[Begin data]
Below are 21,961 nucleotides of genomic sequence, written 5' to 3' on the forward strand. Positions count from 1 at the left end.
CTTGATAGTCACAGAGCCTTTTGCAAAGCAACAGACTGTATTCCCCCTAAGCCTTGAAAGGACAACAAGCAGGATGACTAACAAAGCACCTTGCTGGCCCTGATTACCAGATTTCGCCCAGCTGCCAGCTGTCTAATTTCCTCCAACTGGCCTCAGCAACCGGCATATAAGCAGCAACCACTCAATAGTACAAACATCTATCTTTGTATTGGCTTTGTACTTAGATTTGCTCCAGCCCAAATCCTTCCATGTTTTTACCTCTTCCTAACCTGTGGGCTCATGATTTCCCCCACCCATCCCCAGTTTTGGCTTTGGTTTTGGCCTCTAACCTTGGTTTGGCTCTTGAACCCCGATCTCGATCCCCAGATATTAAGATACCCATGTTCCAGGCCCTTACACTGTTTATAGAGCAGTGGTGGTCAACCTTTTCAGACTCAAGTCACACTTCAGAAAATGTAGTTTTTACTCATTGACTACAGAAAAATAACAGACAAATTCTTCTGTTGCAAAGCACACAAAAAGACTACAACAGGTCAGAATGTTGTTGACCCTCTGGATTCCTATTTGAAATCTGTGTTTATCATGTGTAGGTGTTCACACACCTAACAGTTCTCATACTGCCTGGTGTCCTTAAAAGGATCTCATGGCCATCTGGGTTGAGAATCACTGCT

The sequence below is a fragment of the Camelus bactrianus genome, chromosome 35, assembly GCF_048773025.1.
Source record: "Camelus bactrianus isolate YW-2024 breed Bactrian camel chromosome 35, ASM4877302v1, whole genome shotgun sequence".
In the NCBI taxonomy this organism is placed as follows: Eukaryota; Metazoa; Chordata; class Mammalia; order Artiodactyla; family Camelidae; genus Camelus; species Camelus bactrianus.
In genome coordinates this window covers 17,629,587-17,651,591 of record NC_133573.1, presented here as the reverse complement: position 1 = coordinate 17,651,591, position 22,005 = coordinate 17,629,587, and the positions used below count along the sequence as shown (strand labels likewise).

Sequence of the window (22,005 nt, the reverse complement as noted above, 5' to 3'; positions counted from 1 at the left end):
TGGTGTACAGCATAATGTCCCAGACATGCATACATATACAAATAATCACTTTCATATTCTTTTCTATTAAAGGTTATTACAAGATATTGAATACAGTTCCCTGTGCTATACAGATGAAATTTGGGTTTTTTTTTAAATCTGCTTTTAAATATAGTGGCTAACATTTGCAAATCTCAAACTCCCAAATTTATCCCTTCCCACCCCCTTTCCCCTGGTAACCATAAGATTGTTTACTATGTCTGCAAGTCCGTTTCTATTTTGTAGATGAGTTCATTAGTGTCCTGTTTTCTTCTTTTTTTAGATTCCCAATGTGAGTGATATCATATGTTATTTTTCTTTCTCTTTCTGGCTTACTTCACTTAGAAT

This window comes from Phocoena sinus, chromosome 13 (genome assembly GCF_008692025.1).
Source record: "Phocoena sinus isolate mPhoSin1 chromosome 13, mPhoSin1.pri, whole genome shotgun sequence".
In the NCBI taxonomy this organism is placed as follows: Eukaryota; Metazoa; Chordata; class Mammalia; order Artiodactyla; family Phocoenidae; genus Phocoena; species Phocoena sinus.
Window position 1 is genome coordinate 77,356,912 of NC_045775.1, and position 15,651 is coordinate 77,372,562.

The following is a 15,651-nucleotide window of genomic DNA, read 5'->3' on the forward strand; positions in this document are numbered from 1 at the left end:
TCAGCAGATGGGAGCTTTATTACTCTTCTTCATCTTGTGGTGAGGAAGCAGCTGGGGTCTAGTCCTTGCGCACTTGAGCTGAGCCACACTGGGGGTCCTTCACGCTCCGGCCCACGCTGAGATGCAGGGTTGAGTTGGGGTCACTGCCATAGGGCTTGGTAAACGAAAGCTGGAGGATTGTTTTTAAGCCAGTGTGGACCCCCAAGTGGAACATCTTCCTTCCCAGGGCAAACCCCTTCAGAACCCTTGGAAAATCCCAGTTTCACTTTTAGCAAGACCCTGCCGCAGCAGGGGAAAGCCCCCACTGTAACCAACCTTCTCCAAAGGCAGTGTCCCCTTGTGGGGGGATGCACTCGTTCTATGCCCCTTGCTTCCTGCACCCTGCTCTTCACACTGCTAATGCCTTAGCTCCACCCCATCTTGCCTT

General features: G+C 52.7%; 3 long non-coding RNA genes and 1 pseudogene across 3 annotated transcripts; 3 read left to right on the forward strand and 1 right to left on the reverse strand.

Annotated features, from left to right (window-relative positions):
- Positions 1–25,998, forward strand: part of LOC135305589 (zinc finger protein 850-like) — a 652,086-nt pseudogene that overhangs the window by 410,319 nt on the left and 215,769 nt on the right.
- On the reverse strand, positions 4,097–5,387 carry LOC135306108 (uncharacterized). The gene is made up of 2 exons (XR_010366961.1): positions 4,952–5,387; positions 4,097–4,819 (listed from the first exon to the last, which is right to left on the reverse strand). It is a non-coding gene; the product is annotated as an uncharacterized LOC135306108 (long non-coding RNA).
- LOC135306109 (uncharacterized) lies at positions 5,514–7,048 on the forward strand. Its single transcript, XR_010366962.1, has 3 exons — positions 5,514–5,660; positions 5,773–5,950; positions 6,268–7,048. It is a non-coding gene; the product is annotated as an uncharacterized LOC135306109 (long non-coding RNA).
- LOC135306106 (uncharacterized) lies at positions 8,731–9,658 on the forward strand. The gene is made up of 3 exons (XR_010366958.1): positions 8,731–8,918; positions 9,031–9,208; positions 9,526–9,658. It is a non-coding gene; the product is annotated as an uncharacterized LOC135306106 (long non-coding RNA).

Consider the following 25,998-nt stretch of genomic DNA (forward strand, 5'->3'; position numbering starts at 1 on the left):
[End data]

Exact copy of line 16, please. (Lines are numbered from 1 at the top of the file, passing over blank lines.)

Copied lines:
Annotated features, from left to right (window-relative positions):